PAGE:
She gets up holding on to a bedpost and walks toward the en suite bathroom.
The bed is made with a fold in the top sheet that I’ve only ever seen my mother make. Under the bed are a balled-up bedspread with fuchsia and yellow stars and a dozen small throw pillows.
“Mom, my god, did you make the bed?”
“Don’t even get me started on those pillowcases,” she says, and then, peering out from behind the door to be sure I hear: “And I want to see that sugar bowl when I come out of the bathroom. Don’t you do anything crazy.”
“What sugar bowl?” asks the woman from the other side of the bedroom door. She knocks three times but doesn’t dare enter. “My sugar bowl? Please, it was my mother’s.”
From the bathroom comes the sound of water running in the tub. My mother goes over to the bedroom door and for a second I think she’s going to let the woman in, but instead she closes it and starts gesturing to me to keep my voice down, that the faucet is running so no one can hear us. This is my mother, I tell myself, while she opens the dresser drawers and pushes aside the clothes to inspect the bottoms, making sure the wood inside is also cedar. For as long as I can remember, we’ve gone out to look at houses, removed unsuitable flowers and pots from their gardens. We’ve moved sprinklers, straightened mailboxes, relocated lawn ornaments that were too heavy for the grass. As soon as my feet reached the pedals, I started to take over driving, which gave my mother more freedom. Once, by herself, she moved a white wooden bench and put it in the yard of the house across the street. She unhooked hammocks. Yanked up malignant weeds. Three times she pulled off the name “Marilú 2” from a terribly cheesy sign. My father found out about one or another of these events, but I don’t think that was why he left my mother. When he went, my father took all his things except the car key, which he left on one of the piles of my mother’s home and garden magazines, and for some years after that she almost never got out of the car on any of our excursions. She’d sit in the passenger seat and say “That’s kikuyu,” “That bow window is not American,” “The cascading geranium flowers should not be beside the spotted lady’s thumb,” “If I ever decide to paint the house that shade of pearl pink, please, hire someone to just shoot me.” But it was a long time before she got out of the car again. Today, however, she has crossed a big line. She insisted on driving. She contrived to get us inside this house, into the master bedroom, and now she’s just come back from the bathroom after dumping two jars of salts into the tub, and she’s starting to throw some products from the dressing table into the trash. I hear a car pull up, and I peek out the window that overlooks the backyard. It’s almost night now, but I see them. He’s getting out of the car and the woman is already walking toward him. Her left hand is holding the little boy’s, her right hand working double-time making gestures and signals. He nods in alarm, looks toward the second floor. He sees me, and when he sees me, I realize that we have to move fast.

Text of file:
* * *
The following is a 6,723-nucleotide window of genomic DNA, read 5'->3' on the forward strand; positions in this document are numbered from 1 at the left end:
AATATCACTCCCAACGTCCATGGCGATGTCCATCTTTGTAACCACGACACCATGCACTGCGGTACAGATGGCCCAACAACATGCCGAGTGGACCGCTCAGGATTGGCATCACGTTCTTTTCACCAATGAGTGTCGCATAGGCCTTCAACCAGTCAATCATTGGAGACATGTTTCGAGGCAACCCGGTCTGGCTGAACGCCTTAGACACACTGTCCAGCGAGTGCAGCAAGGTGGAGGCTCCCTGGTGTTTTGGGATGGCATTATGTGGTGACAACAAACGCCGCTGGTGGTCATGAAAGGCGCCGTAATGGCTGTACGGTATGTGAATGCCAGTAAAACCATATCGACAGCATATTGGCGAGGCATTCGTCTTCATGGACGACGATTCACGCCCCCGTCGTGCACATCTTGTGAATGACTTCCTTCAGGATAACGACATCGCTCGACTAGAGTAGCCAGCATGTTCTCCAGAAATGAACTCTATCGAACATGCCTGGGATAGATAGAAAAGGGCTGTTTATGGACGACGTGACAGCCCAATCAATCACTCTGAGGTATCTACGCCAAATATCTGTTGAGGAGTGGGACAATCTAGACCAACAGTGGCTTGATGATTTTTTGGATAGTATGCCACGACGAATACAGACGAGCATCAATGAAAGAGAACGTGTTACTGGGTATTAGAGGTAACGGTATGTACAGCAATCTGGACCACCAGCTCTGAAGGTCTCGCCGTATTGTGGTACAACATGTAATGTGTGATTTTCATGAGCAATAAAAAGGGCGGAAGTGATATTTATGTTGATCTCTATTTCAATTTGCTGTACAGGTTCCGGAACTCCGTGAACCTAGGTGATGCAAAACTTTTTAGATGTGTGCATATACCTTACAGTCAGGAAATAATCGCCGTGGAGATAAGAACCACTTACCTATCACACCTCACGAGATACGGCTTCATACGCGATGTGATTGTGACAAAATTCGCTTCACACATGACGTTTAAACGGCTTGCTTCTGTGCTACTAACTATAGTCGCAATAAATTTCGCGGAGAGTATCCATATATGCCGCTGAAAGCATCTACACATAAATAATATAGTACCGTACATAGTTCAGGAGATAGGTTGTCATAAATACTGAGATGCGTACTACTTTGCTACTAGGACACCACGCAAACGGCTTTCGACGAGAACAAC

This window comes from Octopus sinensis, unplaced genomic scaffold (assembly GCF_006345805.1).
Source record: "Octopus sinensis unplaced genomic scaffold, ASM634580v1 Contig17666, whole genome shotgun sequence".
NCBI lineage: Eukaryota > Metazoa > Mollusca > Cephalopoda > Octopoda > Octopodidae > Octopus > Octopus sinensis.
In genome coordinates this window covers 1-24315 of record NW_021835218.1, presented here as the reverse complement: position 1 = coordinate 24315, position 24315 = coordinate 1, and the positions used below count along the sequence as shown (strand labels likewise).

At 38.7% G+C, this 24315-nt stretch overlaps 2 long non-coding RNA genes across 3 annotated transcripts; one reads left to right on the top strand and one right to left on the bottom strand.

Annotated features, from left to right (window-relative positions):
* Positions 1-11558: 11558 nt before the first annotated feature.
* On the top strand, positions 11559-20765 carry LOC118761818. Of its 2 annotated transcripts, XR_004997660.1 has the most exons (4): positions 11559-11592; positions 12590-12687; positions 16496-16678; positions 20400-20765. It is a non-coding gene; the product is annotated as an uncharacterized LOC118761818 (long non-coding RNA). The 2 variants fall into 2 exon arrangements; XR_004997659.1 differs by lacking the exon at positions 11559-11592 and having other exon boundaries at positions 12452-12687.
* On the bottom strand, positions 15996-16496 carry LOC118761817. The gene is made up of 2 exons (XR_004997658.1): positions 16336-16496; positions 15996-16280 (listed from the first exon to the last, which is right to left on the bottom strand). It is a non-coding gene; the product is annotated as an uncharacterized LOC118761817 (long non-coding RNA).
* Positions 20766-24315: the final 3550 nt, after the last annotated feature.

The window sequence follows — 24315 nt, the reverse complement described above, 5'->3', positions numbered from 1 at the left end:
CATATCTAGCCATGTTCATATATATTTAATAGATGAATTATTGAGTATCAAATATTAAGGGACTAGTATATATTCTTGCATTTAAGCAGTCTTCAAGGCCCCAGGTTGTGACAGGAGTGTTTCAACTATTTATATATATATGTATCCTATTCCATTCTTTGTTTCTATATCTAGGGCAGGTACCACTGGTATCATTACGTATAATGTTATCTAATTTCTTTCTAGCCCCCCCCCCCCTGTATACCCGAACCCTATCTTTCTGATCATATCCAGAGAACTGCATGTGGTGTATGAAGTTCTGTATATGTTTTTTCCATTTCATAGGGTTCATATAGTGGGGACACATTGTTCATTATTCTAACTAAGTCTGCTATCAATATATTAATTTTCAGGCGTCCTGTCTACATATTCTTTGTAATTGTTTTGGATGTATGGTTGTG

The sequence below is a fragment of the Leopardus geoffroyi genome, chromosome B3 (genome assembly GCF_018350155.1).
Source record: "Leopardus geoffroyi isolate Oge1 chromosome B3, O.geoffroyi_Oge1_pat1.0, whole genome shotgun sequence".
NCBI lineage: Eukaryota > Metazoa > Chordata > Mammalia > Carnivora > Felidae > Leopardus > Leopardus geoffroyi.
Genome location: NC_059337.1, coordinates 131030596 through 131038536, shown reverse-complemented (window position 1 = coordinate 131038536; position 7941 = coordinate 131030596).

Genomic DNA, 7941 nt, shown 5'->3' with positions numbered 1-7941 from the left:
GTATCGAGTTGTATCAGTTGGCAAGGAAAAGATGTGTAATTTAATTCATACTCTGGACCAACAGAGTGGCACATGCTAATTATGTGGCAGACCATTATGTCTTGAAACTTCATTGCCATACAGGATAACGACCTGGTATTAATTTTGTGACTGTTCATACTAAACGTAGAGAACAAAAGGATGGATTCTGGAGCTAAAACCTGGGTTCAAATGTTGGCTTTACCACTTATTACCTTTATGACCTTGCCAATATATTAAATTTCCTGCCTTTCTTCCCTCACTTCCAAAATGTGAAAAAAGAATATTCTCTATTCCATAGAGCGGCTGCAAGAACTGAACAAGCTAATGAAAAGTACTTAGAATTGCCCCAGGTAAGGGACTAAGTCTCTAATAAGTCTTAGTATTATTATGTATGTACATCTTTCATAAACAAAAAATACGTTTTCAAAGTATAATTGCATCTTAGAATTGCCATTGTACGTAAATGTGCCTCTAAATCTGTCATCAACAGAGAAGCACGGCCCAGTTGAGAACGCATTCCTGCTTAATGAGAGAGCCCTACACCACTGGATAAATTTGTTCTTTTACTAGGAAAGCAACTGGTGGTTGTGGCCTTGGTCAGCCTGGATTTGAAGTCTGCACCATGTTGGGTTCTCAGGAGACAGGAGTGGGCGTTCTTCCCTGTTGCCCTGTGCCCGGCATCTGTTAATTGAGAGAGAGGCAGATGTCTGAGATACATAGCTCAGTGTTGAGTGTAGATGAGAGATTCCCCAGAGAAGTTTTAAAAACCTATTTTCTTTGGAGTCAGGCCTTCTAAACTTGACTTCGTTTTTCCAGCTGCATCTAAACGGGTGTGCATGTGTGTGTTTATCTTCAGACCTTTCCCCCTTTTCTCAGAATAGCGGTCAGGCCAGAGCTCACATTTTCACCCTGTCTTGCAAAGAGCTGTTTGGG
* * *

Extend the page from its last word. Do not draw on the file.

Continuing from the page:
“We’re leaving, Mom.”
She’s removing the hooks from the shower curtain, but I take them from her hand and throw them to the floor, grab her by the wrist, and push her toward the stairs. It’s pretty violent; I have never treated my mother like this. A new fury drives me toward the door. My mother follows, tripping on the stairs. The pieces of wood are at the foot of the steps and I kick them as I pass. We reach the living room, I pick up my mother’s purse, and we go out the front door.
Once we’re in the car, as we’re reaching the corner, I think I see the lights of another car pulling out of the house’s driveway and turning in our direction, following us. I reach the first muddy intersection at full speed as my mother says:
“What kind of madness was all that?”